Uganda: Minister Anite Insists On ‘Mandatory’ Uganda Telecom Limited Simcards

  • The Minister for Investment and Privatisation, Evelyn Anite, has defended her remarks that having Uganda Telecom simcards will become mandatory just like having a national identity card.

The State minister for Investment and Privatisation, Evelyn Anite has defended her remarks that having a Uganda Telecom (UTL) Simcards will become mandatory just like having a national identity card for all Ugandans.

Speaking at a press conference on the sidelines of the 3rd Kampala Private Equity Conference in Kampala today, Anite insisted that owning a UTL Simcard is a sign of patriotism and show of support to the country.

Minister Anite said it is important that government institutions and officials, in particular, and Ugandans in general, have UTL Simcards.

“All the government officers, all the offices that are government owned, they must, as you know right now, they are, maybe 99% of them are all connected to UTL. We know Ugandans are of the habit of having two to three phones, so we are just urging them that if we make UTL to be very strong and we give all the financial support, which we are doing.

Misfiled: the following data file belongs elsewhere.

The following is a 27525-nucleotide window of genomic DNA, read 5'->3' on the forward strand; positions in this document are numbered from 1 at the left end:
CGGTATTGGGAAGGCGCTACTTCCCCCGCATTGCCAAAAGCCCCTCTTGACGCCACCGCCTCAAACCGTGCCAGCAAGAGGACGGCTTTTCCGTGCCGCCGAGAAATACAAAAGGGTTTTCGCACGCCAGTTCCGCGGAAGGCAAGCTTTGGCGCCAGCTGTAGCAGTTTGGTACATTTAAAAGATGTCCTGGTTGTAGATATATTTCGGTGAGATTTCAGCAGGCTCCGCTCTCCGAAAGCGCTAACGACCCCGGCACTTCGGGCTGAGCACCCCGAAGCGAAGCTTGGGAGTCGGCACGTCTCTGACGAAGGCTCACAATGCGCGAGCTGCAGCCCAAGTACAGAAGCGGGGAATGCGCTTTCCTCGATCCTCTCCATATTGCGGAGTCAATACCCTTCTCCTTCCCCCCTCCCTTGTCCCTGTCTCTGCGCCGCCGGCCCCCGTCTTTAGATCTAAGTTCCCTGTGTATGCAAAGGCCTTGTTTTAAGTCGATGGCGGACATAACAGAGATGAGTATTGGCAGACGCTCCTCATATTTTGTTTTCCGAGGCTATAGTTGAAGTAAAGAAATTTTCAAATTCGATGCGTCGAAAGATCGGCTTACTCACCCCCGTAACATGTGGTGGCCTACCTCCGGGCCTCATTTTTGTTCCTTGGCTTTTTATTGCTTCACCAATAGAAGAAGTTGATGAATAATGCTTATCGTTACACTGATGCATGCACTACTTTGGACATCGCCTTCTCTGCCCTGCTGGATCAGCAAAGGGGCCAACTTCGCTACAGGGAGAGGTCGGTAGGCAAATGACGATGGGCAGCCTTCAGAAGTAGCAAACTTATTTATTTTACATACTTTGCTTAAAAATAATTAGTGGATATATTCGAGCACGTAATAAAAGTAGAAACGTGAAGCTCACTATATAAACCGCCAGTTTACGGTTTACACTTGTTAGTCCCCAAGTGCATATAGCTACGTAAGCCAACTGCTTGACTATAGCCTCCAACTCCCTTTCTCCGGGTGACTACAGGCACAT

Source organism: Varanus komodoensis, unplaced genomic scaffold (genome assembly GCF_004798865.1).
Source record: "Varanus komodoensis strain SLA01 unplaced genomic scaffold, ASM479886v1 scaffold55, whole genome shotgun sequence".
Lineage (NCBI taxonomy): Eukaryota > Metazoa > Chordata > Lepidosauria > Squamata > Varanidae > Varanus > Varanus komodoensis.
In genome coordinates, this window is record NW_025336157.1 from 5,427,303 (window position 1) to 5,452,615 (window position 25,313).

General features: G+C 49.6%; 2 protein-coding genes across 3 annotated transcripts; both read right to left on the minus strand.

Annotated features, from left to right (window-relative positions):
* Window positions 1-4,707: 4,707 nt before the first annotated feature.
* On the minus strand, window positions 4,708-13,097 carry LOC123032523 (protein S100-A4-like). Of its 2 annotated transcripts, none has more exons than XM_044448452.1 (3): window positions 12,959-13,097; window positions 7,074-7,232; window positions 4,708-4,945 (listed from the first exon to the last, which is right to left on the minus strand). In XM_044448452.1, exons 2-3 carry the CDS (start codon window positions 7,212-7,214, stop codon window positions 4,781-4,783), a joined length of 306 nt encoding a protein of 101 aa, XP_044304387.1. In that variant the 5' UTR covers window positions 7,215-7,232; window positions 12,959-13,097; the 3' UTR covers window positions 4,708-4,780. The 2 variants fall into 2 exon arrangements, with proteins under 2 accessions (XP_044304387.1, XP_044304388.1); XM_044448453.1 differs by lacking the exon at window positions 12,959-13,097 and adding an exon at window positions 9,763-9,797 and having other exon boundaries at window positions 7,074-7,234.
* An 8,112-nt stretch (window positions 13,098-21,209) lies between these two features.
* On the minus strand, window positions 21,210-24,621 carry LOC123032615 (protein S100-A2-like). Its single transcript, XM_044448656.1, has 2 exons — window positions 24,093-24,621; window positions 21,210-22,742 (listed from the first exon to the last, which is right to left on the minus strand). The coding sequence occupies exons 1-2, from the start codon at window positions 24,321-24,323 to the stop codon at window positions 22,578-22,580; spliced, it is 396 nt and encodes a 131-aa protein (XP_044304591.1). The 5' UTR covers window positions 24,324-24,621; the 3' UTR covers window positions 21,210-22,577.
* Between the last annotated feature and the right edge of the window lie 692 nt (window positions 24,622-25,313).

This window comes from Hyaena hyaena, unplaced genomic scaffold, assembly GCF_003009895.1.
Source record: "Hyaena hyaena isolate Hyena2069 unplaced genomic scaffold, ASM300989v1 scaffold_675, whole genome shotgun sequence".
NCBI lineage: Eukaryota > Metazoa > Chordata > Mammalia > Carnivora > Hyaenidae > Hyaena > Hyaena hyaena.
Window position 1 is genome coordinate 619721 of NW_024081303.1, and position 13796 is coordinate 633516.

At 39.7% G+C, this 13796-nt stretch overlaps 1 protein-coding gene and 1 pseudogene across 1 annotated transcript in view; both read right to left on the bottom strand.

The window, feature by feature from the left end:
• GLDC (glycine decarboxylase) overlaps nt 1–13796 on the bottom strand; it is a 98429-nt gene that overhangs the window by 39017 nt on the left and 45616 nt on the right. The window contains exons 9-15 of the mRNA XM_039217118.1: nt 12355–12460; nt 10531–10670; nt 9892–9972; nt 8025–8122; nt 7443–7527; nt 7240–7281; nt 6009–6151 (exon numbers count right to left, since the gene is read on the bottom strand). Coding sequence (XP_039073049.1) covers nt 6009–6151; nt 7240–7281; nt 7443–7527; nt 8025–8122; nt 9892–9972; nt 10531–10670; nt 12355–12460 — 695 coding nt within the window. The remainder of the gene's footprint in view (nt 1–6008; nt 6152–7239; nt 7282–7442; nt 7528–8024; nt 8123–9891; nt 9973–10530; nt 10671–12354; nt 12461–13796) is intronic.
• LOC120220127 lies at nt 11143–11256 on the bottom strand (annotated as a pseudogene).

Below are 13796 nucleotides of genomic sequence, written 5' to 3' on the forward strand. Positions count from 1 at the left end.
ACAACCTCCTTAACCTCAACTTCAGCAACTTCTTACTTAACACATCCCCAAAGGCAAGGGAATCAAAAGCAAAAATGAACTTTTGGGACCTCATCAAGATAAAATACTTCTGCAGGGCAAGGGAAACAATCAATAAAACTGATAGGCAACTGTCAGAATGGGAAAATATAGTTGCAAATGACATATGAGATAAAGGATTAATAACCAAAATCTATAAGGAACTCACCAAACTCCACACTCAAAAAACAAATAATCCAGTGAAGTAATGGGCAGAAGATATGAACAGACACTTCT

Then, it is only prudent that as a Ugandan, you must have a communication line that is state-owned so as to support your country. That is the sense of patriotism, for you to love what is yours. I know you want to twist it the other way but don’t”, she said.

Yesterday while officiating at a blood donation drive by Uganda Telecom, minister Evelyn Anite said soon it will be mandatory for Ugandans to own UTL Simcards in the spirit of patriotism. The remarks have since drawn debate and mostly mockery from Ugandans especially on social media.

Critics wondered how the policy would be implemented in a free market economy commanded by forces of demand and supply. Proponents of the move say a strong UTL would generate lots of revenue for the country, citing MTN and Airtel, the leading mobile telephone operators that repatriate hundreds of billions of shillings annually.

The government took over UTL after the abrupt withdrawal of the Libyan majority shareholders early this year, leaving it with debt of close to one trillion shillings. The company has since been put under administration.